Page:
In July, 2018, the FDA made an announcement regarding a potential connection between diet and cases of canine heart disease, summarized below:
"The U.S. Food and Drug Administration is alerting pet owners and veterinary professionals about reports of canine dilated cardiomyopathy (DCM) in dogs eating certain pet foods containing peas, lentils, other legume seeds, or potatoes as main ingredients."
Symptoms include "including decreased energy, cough, difficulty breathing and episodes of collapse."
"Taurine deficiency is well-documented as potentially leading to DCM."
We invite you to read the complete FDA announcement here: FDA Investigating Potential Connection Between Diet and Cases of Canine Heart Disease
We'd like to reassure you that our pet foods are safe, and why. This article is a bit long, but we have so much information we want you to know! We hope you take time to read it, and please let us know if you have any questions at all!
There is no conclusive information available. After reading the FDA announcement closely, you'll realize there is little hard evidence about what connection the ingredients might have to DCM—if there is any connection at all. There is evidence suggesting diets low in meat can lead to heart disease, but there is no conclusive evidence that legumes or grain-free diets play any role. There are millions of dogs eating grain-free diets in the U.S. without ill effects.
Why is taurine a concern? Because "taurine deficiency is well-documented as potentially leading to DCM," the FDA is investigating whether the amount of taurine in dogs' diets plays a role. It's important to note that neither grains nor legumes provide taurine; therefore, taurine deficiency is not linked to a grain-free diet; however, it may play a role in the increased reports of DCM and its treatment. There is no minimum requirement of the amount of taurine in dog foods sold in the U.S. Regardless, our recipes provide healthy amounts of taurine naturally.
Nutrients are considered "essential" when the body is unable to synthesize them; they're "essential" because they're required in their diet. Taurine is not considered an essential nutrient for dogs (as it is for cats) because they synthesize it in their bodies from the amino acids cysteine and methionine. Fish is an excellent source of taurine, especially cold-water varieties such as salmon and herring. The healthy ingredients in our foods provide taurine, cysteine, and methionine naturally. We test the amounts and provide the results here.
We don't "split ingredients." This is a deceptive practice of subdividing a more abundant ingredient into smaller portions to artificially raise a meat item to the first ingredient, or to make it appear that there's less of a low-quality ingredient. Unfortunately, it's common in the pet food industry and it's important to recognize it. The reason it's important in this discussion is so you're aware of the amount of legumes and potatoes in your dog's diet, and if it's higher than expected due to this misleading tactic.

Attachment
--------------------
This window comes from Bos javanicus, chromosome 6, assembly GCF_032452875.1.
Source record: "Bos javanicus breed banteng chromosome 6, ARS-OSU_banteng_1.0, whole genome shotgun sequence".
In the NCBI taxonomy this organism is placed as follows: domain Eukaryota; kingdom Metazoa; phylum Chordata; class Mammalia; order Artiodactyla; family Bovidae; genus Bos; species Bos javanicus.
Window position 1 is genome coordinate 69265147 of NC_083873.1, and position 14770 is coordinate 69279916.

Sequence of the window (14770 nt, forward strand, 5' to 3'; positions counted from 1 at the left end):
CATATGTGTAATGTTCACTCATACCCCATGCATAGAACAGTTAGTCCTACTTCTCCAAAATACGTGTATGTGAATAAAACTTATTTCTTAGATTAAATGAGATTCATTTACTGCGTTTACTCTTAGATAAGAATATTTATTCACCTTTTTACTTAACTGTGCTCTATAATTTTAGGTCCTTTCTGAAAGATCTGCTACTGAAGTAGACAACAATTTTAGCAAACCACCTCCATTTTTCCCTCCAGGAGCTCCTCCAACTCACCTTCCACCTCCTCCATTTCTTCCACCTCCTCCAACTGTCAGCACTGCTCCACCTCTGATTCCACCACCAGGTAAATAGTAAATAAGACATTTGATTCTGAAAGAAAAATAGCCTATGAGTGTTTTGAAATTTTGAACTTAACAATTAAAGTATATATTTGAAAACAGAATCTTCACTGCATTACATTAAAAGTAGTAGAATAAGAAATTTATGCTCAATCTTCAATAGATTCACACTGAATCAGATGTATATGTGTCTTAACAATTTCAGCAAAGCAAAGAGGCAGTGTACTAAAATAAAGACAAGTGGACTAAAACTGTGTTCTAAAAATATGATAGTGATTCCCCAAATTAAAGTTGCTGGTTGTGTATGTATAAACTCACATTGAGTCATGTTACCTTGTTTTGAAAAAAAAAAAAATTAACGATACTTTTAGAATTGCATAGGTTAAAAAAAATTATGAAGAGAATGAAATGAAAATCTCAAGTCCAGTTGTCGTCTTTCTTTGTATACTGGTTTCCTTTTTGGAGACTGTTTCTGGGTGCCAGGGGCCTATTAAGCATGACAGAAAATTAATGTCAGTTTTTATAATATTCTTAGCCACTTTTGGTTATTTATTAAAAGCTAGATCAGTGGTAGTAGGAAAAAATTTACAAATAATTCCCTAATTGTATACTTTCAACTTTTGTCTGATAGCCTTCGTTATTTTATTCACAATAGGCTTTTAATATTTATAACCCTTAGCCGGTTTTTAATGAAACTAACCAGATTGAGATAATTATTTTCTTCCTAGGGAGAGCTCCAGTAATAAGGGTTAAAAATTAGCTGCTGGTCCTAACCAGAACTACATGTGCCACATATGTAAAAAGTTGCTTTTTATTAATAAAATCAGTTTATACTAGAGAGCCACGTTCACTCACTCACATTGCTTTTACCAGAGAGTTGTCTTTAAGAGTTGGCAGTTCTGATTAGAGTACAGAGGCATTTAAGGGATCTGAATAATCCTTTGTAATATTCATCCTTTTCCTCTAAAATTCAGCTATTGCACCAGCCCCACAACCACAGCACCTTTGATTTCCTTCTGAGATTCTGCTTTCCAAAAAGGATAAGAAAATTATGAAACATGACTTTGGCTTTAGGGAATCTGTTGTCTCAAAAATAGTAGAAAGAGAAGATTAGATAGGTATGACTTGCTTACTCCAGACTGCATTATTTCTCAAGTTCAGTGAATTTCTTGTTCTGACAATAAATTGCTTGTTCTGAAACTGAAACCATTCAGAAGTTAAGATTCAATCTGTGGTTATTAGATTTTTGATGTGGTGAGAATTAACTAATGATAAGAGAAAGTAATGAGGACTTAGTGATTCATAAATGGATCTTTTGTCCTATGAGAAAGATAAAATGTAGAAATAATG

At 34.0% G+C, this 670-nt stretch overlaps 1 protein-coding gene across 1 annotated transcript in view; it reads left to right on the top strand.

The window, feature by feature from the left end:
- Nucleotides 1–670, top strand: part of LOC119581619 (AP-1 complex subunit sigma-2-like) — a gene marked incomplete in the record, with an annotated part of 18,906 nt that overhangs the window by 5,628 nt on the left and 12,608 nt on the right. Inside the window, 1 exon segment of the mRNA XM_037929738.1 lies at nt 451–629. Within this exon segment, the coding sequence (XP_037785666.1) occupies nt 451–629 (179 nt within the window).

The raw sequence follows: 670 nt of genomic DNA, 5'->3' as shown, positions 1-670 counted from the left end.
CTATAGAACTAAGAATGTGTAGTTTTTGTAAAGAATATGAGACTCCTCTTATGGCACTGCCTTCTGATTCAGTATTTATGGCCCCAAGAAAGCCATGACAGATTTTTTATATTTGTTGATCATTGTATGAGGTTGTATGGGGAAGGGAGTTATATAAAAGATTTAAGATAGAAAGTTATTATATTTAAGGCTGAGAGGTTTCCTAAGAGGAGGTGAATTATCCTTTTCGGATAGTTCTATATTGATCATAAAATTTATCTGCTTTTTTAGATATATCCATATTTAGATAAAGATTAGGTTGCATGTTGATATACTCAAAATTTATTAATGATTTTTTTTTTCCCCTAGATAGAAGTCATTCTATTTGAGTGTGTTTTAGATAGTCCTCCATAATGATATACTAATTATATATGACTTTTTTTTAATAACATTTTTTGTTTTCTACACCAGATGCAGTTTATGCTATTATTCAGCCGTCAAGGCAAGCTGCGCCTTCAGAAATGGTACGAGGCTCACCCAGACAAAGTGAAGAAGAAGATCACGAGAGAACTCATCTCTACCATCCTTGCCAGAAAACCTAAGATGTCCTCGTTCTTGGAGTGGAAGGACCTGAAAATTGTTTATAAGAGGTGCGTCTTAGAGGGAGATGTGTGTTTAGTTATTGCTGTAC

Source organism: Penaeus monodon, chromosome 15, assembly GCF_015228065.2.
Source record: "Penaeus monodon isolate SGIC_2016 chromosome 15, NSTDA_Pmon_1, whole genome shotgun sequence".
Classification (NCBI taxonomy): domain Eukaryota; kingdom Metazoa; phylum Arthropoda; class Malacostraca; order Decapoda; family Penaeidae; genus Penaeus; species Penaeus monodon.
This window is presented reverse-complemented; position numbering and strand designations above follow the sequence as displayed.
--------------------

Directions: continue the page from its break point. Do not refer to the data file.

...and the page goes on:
The FDA requires that ingredients be listed in descending order of predominance by weight; the ingredient that weighs the most is listed first, and the ingredient that weighs the least is listed last. An example of "splitting the ingredients" is an ingredient list such as: "Chicken, White rice, White rice flour, ... " If you add up the amount of white rice and white rice flour, there's likely more white rice than chicken!
We don't do this; our recipes have varieties of distinct ingredients, each with its own nutritional significance, and together supplying a broad variety of vitamins, minerals, amino acids, and other nutrients. A quality animal protein is the first and primary ingredient in all our pet foods, as it should be. The next ingredients are either chickpea, tapioca, and green lentils (in our grain-free recipe) or brown rice, oatmeal, barley, and flaxseed (in our non-grain-free recipes). These ingredients are distinct, and none are in higher amounts than the primary animal protein.
Grains are nutritious and effective for dogs. Grain-free dog foods became popular due to the idea that dogs originated from wolves, are carnivores, and are not built to digest and process grains. However, it's also known that, unless they have a specific allergy, dogs have no problem digesting grains and benefitting from their nutritional value. Even wolves in the wild derive nutrition from both plant and animal sources. However, to avoid grains, pet owners turned to legumes and potatoes. Now the FDA is concerned about legumes and potatoes. The truth is both grains and legumes have significant health benefits.
Our whole grains are freshly ground and high quality. The concern with feeding grains began when pet parents realized low-quality "filler" grains were commonly used, such as wheat, corn, and grain by-products. None of our recipes have wheat or corn. We start with whole grains (not by-products) and grind them literally minutes before baking, imparting the maximum nutrition and freshness to your pet's meal. Read more about the benefits of freshly-ground grain.
Food sensitivities are another reason some dogs require a grain-free recipe. Symptoms of a food allergy are anything from licking or chewing their paws, ear inflammation, gastrointestinal problems, gas, to itchy rear end. The only way to determine the cause is an elimination diet. Our recipes are designed to help with this process! Typically, allergies are to proteins because the relatively large protein molecules are mistaken for pathogens and trigger a response from their immune system. That's why we offer a single animal protein in each recipe. And our recipes are "clean"; we don't include supplements, such as glucosamine, chondroitin, and yucca schidigera extract. We think supplements should be fed separately from food for many reasons.
Finally, our recommendations: